But let’s get real, shall we?
All this dream-following and heart-following stuff can put you in the poor house, right? The fact is, sometimes people just have to find work that satisfies their financial obligations but does not satisfy their deepest passions!
In fact, that has been the story of my life’s work: always pursuing the things I loved to do, but not relying solely (or even primarily) on them to provide for me and my family. Teaching school and singing part-time. Managing an office and entertaining part-time.
The truth is there are times when steady work, health benefits, etc., satisfy some basic needs: food, clothing, housing, and medical concerns. There are countless stories of men and women who “live their dream” yet scramble and fret and default in their financial obligations. That just “ain’t no fun” at all, you know. There is a peace of sorts, a settledness that can come from a job that supplies your basic needs yet does not fulfill your dreams. It can alleviate some worries that dog your steps.
So, let’s “hold our horses” a bit while we work out this dilemma.
My mother was a housewife when my brother and I were very young. My father worked at the Post Office in downtown Chattanooga. I doubt he grew up dreaming of working in the Post Office. But in those days people were comfortable with the notion that you should find a steady job (one that wasn’t going away) and stay with it to retirement. Then you could live on social security (which began in the mid-1930s) and your savings the rest of your days. [We added medicare in the mid-1960s to help with the growing cost of healthcare].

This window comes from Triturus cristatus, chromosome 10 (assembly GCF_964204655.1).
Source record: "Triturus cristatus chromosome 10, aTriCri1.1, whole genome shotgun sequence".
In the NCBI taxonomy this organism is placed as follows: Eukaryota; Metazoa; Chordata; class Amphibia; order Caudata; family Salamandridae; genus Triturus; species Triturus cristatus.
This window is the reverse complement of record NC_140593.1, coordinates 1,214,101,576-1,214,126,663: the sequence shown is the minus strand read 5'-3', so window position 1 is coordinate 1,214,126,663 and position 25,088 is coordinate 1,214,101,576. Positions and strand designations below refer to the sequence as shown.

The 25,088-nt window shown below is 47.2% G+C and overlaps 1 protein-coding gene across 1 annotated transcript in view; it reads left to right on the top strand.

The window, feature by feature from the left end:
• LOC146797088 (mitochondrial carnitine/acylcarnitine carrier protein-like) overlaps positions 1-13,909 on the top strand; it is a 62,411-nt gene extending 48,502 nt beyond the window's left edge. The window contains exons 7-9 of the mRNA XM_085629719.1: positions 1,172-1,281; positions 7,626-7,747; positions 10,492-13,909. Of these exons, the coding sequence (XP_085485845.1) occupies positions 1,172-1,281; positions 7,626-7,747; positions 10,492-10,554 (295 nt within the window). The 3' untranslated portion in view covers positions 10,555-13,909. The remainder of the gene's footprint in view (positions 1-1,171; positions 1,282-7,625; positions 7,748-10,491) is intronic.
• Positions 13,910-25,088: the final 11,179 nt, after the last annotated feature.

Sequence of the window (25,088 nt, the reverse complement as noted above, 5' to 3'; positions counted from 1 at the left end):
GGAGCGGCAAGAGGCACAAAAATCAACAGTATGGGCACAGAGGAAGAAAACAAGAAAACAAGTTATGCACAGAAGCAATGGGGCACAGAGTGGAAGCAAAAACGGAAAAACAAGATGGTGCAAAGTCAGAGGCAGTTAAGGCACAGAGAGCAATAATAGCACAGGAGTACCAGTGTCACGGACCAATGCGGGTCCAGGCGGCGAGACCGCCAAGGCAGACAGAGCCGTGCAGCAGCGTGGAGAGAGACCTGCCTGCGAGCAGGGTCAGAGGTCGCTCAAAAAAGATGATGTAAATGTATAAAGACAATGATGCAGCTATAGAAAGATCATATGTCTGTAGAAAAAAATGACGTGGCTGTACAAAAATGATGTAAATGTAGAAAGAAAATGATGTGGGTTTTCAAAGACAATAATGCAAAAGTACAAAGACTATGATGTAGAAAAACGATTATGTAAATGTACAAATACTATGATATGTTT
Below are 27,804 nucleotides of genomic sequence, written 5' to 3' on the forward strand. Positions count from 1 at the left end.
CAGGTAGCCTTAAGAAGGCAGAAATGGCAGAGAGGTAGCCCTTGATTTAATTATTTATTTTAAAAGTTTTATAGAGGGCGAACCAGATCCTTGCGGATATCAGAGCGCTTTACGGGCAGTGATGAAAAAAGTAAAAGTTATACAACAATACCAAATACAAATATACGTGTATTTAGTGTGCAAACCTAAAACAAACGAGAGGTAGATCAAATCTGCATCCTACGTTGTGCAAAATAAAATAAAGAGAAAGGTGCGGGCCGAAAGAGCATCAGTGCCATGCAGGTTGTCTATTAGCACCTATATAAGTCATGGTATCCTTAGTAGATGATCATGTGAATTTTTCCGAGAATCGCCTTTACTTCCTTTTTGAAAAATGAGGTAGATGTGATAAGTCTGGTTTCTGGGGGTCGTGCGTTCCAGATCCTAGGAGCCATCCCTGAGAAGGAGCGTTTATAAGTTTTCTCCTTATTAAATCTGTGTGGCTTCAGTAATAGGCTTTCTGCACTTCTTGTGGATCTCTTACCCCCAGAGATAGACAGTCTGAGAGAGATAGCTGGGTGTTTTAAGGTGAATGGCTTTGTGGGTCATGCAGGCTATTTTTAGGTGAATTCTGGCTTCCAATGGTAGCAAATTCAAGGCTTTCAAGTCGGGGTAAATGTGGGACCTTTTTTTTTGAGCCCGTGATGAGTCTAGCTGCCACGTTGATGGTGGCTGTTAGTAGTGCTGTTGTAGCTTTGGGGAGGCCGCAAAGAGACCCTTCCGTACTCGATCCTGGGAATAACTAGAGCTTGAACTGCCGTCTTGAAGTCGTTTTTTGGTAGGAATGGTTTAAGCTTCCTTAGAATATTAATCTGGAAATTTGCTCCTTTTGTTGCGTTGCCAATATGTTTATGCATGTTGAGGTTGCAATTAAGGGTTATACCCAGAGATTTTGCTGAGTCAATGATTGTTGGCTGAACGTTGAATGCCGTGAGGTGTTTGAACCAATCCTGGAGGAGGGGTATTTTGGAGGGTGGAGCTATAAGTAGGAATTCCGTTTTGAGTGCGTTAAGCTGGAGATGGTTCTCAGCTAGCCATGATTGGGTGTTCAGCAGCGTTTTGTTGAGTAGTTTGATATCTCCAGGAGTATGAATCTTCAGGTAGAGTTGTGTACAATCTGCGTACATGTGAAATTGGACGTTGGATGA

That worked out quite well for them even though Dad did not get to stay with the Post Office, but had to begin another couple of careers before retiring. Mother eventually went to do clerical work at the County Health Dept., and then for a school district in Arizona.
There are still some jobs like those around now, but they are getting fewer and fewer each year. But my parents saw their jobs as a necessary evil, made the best of it, and did not strive to pursue their passions (woodworking and singing for Dad; crafts, sewing, and creative writing for Mom) and expect them to provide for their daily needs.
There is much that can be said for viewing your work in that way.
And that is partly why it is so difficult to consider approaching work in another way.
Maybe the word “balance” is important here.
- One school of thought says, “Go for your dreams with no backup plan whatsoever, because if you have a backup plan you will not approach your dream work with complete abandon; you will need that sole dependance to catapult you to success.”
- Another school of thought says, “Find a stable occupation that will supply you with the necessities, or even more than what you need, so that you can pursue what you are passionate about in your off hours, or once you retire.”
Both are correct. It just depends on which price you are most willing to pay.
My country music friend, Don Williams, once told me that while he was trying to make it in country music he used to drive a bread truck; he played music on the side. Finally, he, Willie Nelson, and Kenny Rogers sat down together one day and said to each other, “OK, let’s give this full time music thing one more try.” All three of them became stars.
But that is not how every story goes.
So . . . what price are you willing to pay in order to live your dream?
- http://www.barnesandnoble.com/w/do-what-you-love-the-money-will-follow-marsha-sinetar/1102334644?ean=9780440501602 (Marsha Sinetar, Do What You Love, The Money Will Follow)
- http://michelewoodward.com/do-what-you-love-and-the-money-wont-follow (Michele Woodward, Do What You Love and the Money Won’t Follow)